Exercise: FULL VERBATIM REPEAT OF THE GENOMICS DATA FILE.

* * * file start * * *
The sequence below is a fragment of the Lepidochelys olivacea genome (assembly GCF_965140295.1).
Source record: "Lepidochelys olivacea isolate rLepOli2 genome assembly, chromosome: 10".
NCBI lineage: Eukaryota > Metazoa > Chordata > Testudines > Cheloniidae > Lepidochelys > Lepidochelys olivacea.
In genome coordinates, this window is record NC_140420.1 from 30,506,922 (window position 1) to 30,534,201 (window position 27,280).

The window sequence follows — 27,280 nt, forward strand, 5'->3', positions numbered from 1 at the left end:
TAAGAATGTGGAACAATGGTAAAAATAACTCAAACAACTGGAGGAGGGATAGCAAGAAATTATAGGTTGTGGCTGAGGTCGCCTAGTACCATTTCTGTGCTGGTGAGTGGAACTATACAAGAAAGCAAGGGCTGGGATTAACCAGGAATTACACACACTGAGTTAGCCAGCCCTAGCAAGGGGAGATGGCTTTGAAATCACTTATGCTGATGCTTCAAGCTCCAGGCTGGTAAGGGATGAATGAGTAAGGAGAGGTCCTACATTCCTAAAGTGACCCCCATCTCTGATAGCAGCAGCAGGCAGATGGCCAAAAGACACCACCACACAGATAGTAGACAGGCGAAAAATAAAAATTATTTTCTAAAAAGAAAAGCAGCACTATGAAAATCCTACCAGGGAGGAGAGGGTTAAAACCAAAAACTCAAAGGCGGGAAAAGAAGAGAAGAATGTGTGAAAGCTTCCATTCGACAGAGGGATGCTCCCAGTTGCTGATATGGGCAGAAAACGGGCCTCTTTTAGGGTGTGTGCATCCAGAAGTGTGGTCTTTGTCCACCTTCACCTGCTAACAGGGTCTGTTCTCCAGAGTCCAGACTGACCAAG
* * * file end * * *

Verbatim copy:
The sequence below is a fragment of the Lepidochelys olivacea genome (assembly GCF_965140295.1).
Source record: "Lepidochelys olivacea isolate rLepOli2 genome assembly, chromosome: 10".
NCBI lineage: Eukaryota > Metazoa > Chordata > Testudines > Cheloniidae > Lepidochelys > Lepidochelys olivacea.
In genome coordinates, this window is record NC_140420.1 from 30,506,922 (window position 1) to 30,534,201 (window position 27,280).

The window sequence follows — 27,280 nt, forward strand, 5'->3', positions numbered from 1 at the left end:
TAAGAATGTGGAACAATGGTAAAAATAACTCAAACAACTGGAGGAGGGATAGCAAGAAATTATAGGTTGTGGCTGAGGTCGCCTAGTACCATTTCTGTGCTGGTGAGTGGAACTATACAAGAAAGCAAGGGCTGGGATTAACCAGGAATTACACACACTGAGTTAGCCAGCCCTAGCAAGGGGAGATGGCTTTGAAATCACTTATGCTGATGCTTCAAGCTCCAGGCTGGTAAGGGATGAATGAGTAAGGAGAGGTCCTACATTCCTAAAGTGACCCCCATCTCTGATAGCAGCAGCAGGCAGATGGCCAAAAGACACCACCACACAGATAGTAGACAGGCGAAAAATAAAAATTATTTTCTAAAAAGAAAAGCAGCACTATGAAAATCCTACCAGGGAGGAGAGGGTTAAAACCAAAAACTCAAAGGCGGGAAAAGAAGAGAAGAATGTGTGAAAGCTTCCATTCGACAGAGGGATGCTCCCAGTTGCTGATATGGGCAGAAAACGGGCCTCTTTTAGGGTGTGTGCATCCAGAAGTGTGGTCTTTGTCCACCTTCACCTGCTAACAGGGTCTGTTCTCCAGAGTCCAGACTGACCAAG